Hysterosalpingogram (HSG)

Definition - What does Hysterosalpingogram (HSG) mean?

A hysterosalpingogram (HSG) is an X-ray procedure that examines the uterus, fallopian tubes and surrounding areas within the body. In cases of infertility, a hysterosalpingogram may be ordered as a diagnostic test to check for issues or complications that may be preventing pregnancy from occurring. The exam typically lasts less then ten minutes, and carries few risks or complications.

FertilitySmarts explains Hysterosalpingogram (HSG)

The hysterosalpingogram is a procedure that typically occurs in the radiology department of a medical office or hospital. During the exam, contrast dye, a water-based liquid that can be seen by X-ray, is inserted into the uterus through a thin tube in the vagina and the small opening of the cervix. The dye flows through the uterus and the fallopian tubes while the X-ray machines take a series of photos.

These photos are used to check for abnormalities, blockage, damage, or any situation that would hinder an egg’s descent from the ovary or sperm’s advancement into the fallopian tubes. The test may also indicate if there are any issues in the uterus that would prevent the implantation, or attachment, of a fertilized egg to the uterine wall.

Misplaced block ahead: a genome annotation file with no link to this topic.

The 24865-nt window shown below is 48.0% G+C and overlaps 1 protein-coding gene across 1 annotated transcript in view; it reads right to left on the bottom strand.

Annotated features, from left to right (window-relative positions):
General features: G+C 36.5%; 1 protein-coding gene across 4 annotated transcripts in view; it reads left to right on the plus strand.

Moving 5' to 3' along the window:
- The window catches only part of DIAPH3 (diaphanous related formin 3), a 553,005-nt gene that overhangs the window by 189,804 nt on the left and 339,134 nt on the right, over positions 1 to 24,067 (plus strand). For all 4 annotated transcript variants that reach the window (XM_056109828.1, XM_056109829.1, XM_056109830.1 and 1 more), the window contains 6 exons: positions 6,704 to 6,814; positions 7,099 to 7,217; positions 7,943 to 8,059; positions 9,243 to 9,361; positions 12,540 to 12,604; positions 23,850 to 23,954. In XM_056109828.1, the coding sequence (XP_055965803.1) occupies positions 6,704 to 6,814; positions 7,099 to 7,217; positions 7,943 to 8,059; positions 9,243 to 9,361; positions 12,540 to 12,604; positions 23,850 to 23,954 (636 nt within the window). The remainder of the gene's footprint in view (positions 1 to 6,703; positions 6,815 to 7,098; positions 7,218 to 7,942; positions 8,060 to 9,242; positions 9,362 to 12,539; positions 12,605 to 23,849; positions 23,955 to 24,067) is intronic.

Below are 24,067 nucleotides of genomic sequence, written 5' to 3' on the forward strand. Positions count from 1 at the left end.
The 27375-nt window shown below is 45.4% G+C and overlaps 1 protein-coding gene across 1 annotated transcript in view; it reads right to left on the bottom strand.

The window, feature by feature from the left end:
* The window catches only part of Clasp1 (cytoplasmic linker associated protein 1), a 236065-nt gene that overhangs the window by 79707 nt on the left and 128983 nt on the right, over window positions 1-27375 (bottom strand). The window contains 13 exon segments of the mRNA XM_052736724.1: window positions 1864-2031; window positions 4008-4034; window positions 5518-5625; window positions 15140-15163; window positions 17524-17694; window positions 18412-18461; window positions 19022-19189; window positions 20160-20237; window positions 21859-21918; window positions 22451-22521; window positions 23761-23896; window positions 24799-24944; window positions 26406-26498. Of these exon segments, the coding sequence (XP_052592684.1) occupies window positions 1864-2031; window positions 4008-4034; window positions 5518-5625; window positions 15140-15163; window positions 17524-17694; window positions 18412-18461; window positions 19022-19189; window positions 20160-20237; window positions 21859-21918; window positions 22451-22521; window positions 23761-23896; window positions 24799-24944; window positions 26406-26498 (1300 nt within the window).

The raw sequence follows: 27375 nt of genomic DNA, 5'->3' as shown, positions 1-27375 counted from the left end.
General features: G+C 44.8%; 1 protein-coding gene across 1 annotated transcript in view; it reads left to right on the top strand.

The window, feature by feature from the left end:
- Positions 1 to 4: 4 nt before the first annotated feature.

Prior to the procedure, ibuprofen or a similar pain reliever may be administered to avoid cramping or pain. Similar to a pelvic examination, clothes below the waist will be removed, and the test will occur on an examination table with feet raised and in stirrups. A speculum is inserted into the vagina prior to the opening of the cervix and insertion of the dye tube. Mild discomfort may occur while the exam is underway.

The test may incur a small chance of infection and some women may be allergic to the dye. Following the test, light bleeding and mild pain may occur.

This test should not be done on pregnant women as the contrast dye may be harmful to the fetus and increase the risk of miscarriage.

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